Committee approves plan for body camera reports

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The Minneapolis Police Department’s plan to issue quarterly reports on its body-worn camera program won the approval of the City Council’s Public Safety and Emergency Management Committee.

The council last year directed the department to submit the reports in response to an audit of the body-worn camera program. Among other issues, the audit showed officers often were failing to turn on their cameras after being dispatched to a call and that the recordings were sometimes ended early without explanation.

The city audit was released two months after Fulton neighborhood resident Justine Damond, also known as Justine Ruszczyk, was shot by a Minneapolis police officer who responded to her 911 call. The body cameras worn by both that officer, Mohamed Noor, and his partner were turned off at the time.

Two weeks later, then-interim Police Chief Medaria Arradondo ordered a change to the department’s body camera policy that required officers to activate their cameras after being dispatched on any call or in response to self-initiated activity by the officers.

The first quarterly report on the program, expected in the next few months, will track the number of videos produced by the body worn cameras, the total hours of footage and the precincts where the videos are recorded. Deputy Chief of Professional Standards Henry Halvorson told the committee at its Feb. 15 meeting that future reports will also include checks on when officers start, activate, use and deactivate their cameras, as well as how they categorize and attach case numbers to the video when filing the data. Those audits will cover about 2 percent of officers.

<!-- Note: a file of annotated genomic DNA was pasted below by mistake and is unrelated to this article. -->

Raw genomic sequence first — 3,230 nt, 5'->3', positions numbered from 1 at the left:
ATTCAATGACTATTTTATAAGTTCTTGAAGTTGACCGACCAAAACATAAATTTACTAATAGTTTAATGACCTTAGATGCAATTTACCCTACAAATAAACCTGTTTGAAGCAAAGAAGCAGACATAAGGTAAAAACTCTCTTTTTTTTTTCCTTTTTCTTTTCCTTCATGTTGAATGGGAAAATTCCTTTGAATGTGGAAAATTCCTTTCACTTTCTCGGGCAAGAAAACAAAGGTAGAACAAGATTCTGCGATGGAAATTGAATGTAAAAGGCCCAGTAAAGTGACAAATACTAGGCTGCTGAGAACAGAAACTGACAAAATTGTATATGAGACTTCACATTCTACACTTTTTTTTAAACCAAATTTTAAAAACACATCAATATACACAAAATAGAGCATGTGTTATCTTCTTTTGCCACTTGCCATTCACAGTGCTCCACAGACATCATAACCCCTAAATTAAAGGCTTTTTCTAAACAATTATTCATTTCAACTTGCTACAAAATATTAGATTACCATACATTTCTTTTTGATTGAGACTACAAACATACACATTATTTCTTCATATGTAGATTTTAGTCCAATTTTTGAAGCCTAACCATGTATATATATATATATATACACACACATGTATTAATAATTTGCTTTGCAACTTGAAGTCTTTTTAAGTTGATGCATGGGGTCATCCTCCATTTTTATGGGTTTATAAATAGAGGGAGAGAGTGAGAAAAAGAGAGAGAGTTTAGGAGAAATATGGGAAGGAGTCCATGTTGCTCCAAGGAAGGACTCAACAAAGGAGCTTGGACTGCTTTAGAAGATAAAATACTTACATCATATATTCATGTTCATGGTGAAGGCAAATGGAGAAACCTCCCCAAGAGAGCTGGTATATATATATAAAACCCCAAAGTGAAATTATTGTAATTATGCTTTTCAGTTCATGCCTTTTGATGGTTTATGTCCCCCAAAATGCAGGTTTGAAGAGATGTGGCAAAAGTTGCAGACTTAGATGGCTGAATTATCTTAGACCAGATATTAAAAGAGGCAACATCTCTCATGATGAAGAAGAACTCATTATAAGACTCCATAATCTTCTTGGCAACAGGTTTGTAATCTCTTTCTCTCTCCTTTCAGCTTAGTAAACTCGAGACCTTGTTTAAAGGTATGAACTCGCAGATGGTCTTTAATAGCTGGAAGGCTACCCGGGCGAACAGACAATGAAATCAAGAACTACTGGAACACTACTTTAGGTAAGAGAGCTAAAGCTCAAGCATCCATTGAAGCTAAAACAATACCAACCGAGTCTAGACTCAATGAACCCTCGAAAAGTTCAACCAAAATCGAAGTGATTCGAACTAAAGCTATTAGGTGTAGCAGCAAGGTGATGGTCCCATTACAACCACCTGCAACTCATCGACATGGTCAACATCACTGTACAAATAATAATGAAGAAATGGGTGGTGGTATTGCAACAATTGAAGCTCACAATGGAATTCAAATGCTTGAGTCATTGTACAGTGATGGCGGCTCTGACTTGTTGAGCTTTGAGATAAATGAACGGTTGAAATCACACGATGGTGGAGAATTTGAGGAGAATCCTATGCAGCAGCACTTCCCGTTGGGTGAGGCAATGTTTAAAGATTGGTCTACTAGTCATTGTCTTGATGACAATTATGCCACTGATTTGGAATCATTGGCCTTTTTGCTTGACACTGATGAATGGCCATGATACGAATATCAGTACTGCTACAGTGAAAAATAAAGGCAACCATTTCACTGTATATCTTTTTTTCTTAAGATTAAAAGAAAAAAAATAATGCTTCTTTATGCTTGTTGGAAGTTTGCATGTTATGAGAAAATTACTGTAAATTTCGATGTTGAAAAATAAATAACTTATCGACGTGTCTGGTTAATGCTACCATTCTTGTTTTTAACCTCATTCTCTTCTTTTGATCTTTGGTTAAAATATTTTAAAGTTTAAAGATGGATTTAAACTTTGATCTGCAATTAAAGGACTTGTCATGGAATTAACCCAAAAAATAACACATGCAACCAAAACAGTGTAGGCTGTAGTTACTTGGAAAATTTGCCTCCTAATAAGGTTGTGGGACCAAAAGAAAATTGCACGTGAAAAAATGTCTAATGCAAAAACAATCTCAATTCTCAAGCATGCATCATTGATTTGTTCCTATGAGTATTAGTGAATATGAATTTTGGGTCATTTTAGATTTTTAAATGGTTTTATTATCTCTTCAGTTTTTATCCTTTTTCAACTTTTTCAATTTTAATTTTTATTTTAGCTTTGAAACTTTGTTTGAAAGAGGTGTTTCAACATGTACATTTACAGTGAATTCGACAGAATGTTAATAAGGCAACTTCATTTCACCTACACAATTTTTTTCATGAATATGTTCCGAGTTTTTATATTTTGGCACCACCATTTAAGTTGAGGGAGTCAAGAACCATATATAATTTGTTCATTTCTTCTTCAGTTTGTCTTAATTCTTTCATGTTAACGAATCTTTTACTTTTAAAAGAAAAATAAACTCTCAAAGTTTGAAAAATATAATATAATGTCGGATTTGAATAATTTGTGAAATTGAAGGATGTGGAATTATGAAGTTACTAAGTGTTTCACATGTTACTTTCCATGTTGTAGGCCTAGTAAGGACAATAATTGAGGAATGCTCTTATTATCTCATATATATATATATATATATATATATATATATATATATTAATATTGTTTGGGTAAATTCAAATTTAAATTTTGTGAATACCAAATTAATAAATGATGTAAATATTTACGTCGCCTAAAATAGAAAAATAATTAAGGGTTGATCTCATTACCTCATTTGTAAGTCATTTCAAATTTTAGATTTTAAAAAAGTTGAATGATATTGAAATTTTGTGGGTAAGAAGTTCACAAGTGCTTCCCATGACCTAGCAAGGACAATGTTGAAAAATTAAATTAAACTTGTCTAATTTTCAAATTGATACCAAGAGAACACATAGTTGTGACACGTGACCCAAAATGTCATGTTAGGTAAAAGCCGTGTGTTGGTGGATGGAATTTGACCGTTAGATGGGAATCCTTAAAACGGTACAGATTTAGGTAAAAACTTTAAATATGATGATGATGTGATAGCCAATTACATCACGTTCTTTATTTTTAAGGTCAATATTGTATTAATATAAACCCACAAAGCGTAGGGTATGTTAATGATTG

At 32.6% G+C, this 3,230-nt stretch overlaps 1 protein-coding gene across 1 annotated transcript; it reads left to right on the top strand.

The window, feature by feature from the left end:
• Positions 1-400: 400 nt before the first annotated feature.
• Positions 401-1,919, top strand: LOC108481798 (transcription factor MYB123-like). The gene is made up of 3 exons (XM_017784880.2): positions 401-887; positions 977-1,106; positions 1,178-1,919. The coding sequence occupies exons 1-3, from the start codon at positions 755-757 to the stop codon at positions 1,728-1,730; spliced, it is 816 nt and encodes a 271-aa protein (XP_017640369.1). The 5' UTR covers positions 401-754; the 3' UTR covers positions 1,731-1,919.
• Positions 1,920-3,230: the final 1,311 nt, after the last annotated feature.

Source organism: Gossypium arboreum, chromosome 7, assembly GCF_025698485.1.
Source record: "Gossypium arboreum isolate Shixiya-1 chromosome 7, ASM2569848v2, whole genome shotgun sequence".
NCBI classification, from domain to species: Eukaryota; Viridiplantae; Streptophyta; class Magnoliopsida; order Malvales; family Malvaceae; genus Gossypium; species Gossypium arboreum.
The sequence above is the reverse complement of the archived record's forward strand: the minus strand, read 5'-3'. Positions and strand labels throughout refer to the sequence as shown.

Ward 13 City Council Member Linea Palmisano said that audit data would be essential to building public trust in the program.

“I think the thing most important to the public here is: How often are body cameras not being turned on when dispatch data indicates that they should? I don’t know that the public cares as much about start-up checks and the activation checks,” Palmisano said.

The department is also rewriting its body-worn camera policy to respond to the shortcomings highlighted in the city’s September audit of the program.

Halvorson said the new policy would address specific issues raised in that report, including the inconsistent categorizing of body camera videos. Misclassification of the recordings could mean some video evidence was not retained as long as was called for in policy.

Halvorson said a draft of the updated policy was complete and under review by city and police department staff. The department aims to complete that review by March, he said.

Once adopted, the department plans to update its body worn camera training and training materials. It’s also in the process of hiring civilian staff to review compliance with the new body worn camera policy. Those civilians will be assigned to the department’s quality assurance unit, Halvorson said.

City Council Member Jeremiah Ellison (Ward 5) asked Halvorson how the department’s body camera usage was affected by officers who “simply don’t like this tool and don’t want to use this tool because they haven’t had to use it in the past.”

Halvorson said officers had struggled to adapt to other new technologies, including the mobile video cameras installed in squad cars and GPS, but eventually learned to embrace both.

“So, there might have been an initial pushback on (body-worn cameras), but when officers see the importance of it, what it captures and what it shows from their perspective, there’s definitely more positive responses then we have had negative responses,” he said.

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